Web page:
The Simple 3-Step Marketing Formula For Great Calls-To-Action
Recently I’ve been working with a lot of new clients to jumpstart their inbound marketing programs. Regardless of whether the client is marketing in high tech, is a school, non-profit or small business, job-one for their inbound marketing is attracting visitors and getting them to click on calls-to-action or CTAs. This is what we, in the business, call the classic top-of-the-funnel offer.
How do you know if your CTAs need help? If you’ve got a lot of traffic on a page and aren’t getting conversions, chances are your CTAs aren’t working for you. Why? Because most organizations gravitate to CTAs like: Click Here. Download Now. Free Trial. …Boring. Would you click on one of these offers? Or would you keep looking for something better?
Unless your organization is very special, your top of the funnel offer is going to be something free. It’s hard to imagine walking up to a stranger in a bar and asking them to pay for your drink as a way to start a relationship… similarly when a new visitor meets your value proposition on your website for the first time, you’re going to be doing the buying.
But if everyone in the bar… sorry the analogy just seems to be working… is giving away free drinks, how are your prospects going to decide to take your free drink instead of someone else’s? Since we can’t rely on free isn’t a differentiator, we have to develop CTAs that sell.
I always have to give credit when a company uses what it sells. Often a new client who’s using the Hubspot marketing automation platform to deploy CTAs will complain that the Hubspot CTA generator is too simple, too plain or out-and-out boring. That's when I launch into my talk on what's good is what works, not what you think looks good. Well, kudos to Hubspot. They actually used their simple, boring CTAs right on their homepage:
These are (presently) the only two CTAs on the homepage. It's pretty obvious what they want you to do. One top-of-the-funnel offer and one bottom-of-the-funnel offer… and no mention of the word free, click here etc. My answer to the new client… they didn’t make the CTA tool simple because they were trying to cut corners. The stuff works.
Beyond Simple: The Formula For Effective CTAs
But in the competition for prospects, sometimes you need to go beyond a simple text button to build a CTA that does its job. What does that CTA look like?
An effective CTA is like a powerful mini banner ad. People don’t tend to read them so much as they scan them. If you’re lucky, the scan will cause a visitor to stop long enough to process the CTA and decide to take action. So if you’re going beyond text buttons with your CTA, here’s my simple list of three tests to determine whether a CTA is on the right path to drive conversions:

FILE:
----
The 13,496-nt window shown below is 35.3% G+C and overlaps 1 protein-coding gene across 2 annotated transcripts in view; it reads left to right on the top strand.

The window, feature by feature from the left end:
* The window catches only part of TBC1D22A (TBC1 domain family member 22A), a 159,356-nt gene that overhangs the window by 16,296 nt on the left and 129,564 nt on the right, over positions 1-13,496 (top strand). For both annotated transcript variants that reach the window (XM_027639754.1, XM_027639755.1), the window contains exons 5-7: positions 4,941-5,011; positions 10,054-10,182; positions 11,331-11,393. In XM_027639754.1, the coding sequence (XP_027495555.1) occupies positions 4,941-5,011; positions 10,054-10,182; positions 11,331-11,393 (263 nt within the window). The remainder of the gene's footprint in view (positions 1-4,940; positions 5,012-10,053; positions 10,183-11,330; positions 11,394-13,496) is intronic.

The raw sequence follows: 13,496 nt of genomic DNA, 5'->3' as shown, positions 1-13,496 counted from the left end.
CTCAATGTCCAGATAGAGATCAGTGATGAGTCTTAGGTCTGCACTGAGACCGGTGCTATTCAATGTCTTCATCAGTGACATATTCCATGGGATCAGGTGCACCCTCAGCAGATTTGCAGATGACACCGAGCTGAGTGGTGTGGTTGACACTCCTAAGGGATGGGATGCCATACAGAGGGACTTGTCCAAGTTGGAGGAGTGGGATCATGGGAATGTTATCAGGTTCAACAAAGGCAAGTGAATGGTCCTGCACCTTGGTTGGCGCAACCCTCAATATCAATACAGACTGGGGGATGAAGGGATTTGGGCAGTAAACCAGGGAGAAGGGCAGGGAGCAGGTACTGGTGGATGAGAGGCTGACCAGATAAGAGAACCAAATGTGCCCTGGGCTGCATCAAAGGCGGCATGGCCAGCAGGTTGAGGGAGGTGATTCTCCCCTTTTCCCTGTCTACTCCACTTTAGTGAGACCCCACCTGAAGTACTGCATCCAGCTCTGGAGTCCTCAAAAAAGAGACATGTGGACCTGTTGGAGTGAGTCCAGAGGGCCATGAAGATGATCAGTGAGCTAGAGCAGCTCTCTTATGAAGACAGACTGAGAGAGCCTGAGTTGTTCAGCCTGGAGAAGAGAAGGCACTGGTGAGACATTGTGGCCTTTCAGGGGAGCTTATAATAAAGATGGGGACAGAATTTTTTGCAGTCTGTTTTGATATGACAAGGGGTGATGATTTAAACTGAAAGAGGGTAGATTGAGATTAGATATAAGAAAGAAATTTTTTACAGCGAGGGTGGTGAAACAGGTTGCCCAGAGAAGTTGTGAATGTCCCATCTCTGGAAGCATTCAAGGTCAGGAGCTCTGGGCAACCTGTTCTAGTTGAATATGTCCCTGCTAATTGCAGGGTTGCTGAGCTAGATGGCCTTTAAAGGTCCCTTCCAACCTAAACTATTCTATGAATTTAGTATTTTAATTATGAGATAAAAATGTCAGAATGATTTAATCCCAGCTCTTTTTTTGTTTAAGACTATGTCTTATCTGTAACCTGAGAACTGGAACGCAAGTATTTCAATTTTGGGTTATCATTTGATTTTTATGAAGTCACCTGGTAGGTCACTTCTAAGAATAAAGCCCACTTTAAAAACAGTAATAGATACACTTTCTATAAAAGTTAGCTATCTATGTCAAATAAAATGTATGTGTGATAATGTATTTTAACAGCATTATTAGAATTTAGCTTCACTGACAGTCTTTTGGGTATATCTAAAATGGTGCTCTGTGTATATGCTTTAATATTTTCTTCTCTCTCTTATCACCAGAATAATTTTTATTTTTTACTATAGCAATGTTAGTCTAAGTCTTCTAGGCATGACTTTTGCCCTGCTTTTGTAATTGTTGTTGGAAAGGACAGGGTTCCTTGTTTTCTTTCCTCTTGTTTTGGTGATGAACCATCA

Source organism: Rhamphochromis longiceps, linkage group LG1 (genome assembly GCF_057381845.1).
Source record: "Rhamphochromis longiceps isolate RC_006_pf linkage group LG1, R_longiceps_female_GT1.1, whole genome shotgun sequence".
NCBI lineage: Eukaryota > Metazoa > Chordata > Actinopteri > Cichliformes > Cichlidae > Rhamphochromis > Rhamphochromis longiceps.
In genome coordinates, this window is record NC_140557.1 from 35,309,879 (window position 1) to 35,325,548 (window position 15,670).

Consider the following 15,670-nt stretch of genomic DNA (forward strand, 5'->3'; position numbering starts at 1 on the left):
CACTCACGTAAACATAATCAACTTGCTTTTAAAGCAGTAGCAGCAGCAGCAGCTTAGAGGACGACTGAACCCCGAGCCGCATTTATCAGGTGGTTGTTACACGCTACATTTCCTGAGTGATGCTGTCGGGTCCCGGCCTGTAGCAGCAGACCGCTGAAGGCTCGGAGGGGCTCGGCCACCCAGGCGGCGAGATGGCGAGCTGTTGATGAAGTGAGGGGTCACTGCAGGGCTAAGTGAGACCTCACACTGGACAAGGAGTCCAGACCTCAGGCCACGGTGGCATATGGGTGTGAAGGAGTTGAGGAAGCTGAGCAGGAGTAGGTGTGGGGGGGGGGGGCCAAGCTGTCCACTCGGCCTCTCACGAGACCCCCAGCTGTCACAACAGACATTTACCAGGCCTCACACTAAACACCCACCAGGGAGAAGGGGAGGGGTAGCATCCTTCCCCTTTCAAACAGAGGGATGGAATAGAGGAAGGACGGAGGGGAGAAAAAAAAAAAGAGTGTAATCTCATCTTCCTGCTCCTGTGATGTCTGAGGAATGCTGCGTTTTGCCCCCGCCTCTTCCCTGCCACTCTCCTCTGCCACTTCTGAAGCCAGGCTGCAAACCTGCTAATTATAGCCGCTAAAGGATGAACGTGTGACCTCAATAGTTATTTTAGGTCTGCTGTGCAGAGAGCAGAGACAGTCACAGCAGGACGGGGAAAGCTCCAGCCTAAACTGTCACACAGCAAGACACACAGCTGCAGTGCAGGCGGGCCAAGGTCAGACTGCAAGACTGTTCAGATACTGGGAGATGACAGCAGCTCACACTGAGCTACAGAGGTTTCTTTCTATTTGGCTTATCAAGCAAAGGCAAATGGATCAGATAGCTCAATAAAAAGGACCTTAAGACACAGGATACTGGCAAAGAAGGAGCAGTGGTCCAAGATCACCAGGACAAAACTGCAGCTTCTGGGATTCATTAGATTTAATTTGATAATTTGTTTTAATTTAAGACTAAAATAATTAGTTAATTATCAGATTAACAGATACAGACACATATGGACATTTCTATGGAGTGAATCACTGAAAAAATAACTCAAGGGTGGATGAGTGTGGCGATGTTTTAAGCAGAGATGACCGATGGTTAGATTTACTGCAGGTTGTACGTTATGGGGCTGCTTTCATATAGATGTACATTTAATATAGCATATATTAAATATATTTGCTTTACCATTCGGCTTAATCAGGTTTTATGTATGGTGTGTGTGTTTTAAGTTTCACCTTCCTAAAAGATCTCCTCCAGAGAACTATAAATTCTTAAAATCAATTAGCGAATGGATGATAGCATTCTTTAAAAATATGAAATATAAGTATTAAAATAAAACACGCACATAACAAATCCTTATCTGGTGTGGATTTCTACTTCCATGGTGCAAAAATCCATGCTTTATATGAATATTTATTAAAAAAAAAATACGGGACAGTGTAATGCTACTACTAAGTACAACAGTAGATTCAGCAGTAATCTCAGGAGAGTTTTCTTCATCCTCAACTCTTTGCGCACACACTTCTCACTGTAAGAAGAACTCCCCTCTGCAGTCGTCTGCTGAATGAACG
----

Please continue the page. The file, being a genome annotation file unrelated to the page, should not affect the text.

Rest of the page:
- Does the CTA capture the persona you’re targeting? Can a visitor see themselves receiving the benefit described in your ad?
- Is the benefit clear? Can I determine in 5 seconds or less what I’m going to get if I accept the offer?
- Is it safe? Does the image and do the words make me feel like I’m not going to get a virus if I take the offer?
Helpscout isn’t a client of ours, but I really like this CTA that they’re using. It does so many things well that I thought I’d use it as an example:
In this CTA the persona is captured in a customer testimonial. The testimonial is really a loaded concept in the CTA:
- It puts you, the prospective customer in the ad.
- It articulates the value proposition simply and clearly.
- It also reduces the risk of a poor experience because another human is actually using this stuff and likes it.
But the CTA doesn’t stop selling there. The offer of the 15-day free trial is supported by another no-risk claim, namely that no credit card is required. I like that. And then after the CTA has gotten your attention, made its best case that you’re at no risk for taking the offer, if you’re still not convinced, you can take the chicken way out and just see how it all works. Nice execution.
Back when I was doing “traditional” advertising, one of the staple books on my shelf was Triggers by Joseph Sugarman. It describes 30 practical, effective mechanisms that evoke responses from your audience. Once you know them you’ll start recognizing them in other’s ads and CTAs. If you’re not interested in psychology and don’t want to go through trial and error to discover that there are some common ad mechanisms that evoke responses from people, this book may be for you.
Jump Start Your Inbound Marketing With Great CTAs
CTAs make the difference between mediocre inbound marketing and great inbound marketing. If your current idea of a great CTA is Click Here or Download Now and you’re not getting the conversions you want, use the concepts presented here to breathe new life into your calls-to-action.